Millions of home Wi-Fi routers are under attack by botnet malware, just a week after a researcher put up a blog post showing how to exploit a vulnerability in the routers’ firmware.
The problem is that at least 36 other models of routers distributed by 20 different companies have identical or very similar flaws, and firmware patches may not be available yet for all of them. Few people even know that you need to update your router’s firmware just as you need to update your computer or phone.
What you can do about this
If you own your router, and you are somewhat technically skilled, then you should access the administrative settings to check the model number and firmware version. Plugging an Ethernet cable from a laptop into one of the router’s Ethernet ports is the quickest way to do this. If your router is one of the models on this list and the firmware is out of date, you’ll need to check for updated firmware. We have a generic guide on how to update your router’s firmware here, but in truth the procedure varies from model to model.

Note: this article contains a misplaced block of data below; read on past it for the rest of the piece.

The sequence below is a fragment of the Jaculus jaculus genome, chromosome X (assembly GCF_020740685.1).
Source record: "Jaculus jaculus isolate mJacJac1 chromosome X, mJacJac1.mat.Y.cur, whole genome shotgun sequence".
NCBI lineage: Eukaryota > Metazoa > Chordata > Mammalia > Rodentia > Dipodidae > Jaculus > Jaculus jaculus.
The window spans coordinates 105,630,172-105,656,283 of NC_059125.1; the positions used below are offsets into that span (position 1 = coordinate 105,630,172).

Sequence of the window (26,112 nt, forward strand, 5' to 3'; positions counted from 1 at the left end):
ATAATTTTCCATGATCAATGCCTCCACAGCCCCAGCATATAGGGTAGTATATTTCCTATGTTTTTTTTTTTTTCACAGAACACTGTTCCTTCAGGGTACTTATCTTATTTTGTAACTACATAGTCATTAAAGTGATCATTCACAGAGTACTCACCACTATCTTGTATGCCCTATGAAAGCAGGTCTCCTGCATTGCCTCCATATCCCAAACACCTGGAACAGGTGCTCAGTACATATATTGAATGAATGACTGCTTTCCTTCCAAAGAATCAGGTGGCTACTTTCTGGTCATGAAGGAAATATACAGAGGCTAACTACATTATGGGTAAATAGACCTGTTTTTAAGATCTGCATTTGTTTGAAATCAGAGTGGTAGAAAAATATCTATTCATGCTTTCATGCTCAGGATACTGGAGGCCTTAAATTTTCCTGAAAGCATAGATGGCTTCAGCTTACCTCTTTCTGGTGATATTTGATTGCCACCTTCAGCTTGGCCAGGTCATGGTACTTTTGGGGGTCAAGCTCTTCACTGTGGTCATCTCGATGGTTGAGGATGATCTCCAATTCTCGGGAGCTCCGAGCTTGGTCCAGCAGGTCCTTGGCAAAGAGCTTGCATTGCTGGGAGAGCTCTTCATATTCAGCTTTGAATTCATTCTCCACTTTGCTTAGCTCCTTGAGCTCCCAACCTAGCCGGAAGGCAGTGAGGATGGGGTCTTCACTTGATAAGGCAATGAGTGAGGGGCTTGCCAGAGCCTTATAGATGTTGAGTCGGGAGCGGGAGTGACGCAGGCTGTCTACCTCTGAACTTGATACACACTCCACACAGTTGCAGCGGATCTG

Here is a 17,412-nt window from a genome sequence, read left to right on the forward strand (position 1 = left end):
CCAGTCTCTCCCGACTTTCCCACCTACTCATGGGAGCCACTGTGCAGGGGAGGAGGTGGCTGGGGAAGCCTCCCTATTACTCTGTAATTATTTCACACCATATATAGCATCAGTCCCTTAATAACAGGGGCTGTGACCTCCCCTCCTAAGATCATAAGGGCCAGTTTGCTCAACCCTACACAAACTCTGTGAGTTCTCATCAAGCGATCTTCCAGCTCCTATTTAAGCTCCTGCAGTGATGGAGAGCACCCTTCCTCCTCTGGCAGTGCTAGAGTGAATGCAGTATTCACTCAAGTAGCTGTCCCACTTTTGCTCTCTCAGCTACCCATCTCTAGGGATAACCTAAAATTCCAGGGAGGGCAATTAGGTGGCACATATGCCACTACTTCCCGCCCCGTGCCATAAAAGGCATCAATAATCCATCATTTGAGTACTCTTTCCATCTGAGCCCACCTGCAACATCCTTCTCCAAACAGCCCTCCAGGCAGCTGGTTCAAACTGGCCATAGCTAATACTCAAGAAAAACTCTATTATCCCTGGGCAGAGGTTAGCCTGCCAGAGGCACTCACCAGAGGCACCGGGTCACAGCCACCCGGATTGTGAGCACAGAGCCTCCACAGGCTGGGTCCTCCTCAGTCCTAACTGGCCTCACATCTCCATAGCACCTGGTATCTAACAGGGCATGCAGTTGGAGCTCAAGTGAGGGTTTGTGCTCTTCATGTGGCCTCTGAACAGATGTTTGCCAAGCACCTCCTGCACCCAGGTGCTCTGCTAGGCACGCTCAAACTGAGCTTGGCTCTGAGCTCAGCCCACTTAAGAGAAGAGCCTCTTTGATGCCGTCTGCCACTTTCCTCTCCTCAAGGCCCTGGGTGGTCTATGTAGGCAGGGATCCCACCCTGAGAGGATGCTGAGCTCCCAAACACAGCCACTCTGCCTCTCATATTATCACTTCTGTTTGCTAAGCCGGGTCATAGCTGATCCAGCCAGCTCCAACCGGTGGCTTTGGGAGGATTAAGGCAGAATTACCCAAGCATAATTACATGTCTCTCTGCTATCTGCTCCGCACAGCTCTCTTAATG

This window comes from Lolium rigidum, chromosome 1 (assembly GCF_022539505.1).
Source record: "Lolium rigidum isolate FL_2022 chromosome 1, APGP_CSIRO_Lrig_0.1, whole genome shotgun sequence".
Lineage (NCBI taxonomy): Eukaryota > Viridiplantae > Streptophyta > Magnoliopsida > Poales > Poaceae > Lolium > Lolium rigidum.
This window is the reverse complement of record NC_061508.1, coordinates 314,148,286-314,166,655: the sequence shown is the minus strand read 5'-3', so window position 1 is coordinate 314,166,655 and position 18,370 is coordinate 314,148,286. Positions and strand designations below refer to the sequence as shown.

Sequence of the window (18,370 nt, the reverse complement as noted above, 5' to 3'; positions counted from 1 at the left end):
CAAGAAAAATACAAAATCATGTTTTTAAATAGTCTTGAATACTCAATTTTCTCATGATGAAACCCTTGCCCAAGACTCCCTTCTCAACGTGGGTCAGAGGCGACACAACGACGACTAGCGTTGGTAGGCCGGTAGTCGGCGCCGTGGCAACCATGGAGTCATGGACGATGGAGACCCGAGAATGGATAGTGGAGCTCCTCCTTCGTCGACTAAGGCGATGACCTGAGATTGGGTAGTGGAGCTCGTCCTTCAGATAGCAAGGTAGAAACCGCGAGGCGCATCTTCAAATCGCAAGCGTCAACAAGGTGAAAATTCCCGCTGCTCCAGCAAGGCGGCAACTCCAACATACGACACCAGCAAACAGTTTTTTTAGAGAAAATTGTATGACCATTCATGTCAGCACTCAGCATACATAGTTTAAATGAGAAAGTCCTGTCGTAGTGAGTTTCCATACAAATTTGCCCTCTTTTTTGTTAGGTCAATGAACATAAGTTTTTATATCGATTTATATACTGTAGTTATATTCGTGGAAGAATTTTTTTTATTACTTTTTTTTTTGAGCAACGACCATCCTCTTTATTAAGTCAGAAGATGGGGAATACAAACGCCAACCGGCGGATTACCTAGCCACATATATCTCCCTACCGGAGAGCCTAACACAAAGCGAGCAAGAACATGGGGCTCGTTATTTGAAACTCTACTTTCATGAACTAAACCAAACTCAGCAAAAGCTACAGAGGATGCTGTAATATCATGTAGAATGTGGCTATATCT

Sometimes you’ll have to go to the support website of the company whose name is on the router and see whether you can download an update from there. Turning that off will protect you from almost all router hacks that can be carried out over the internet.
A serious flaw
The malware crew is infecting the routers with a variant of the Mirai botnet, which was first spotted in the summer of 2016 and led to some widespread attacks that fall. One of the Buffalo models, the WSR-2533DHPL2, contains two other firmware flaws, for which the Tenable blog post included proof-of-concept exploits. Buffalo has issued firmware updates for these as well. If you find bugs in a consumer router’s firmware, they could potentially affect many more vendors and devices than just the one you are researching
For more information on what routers are affected, please click the link below.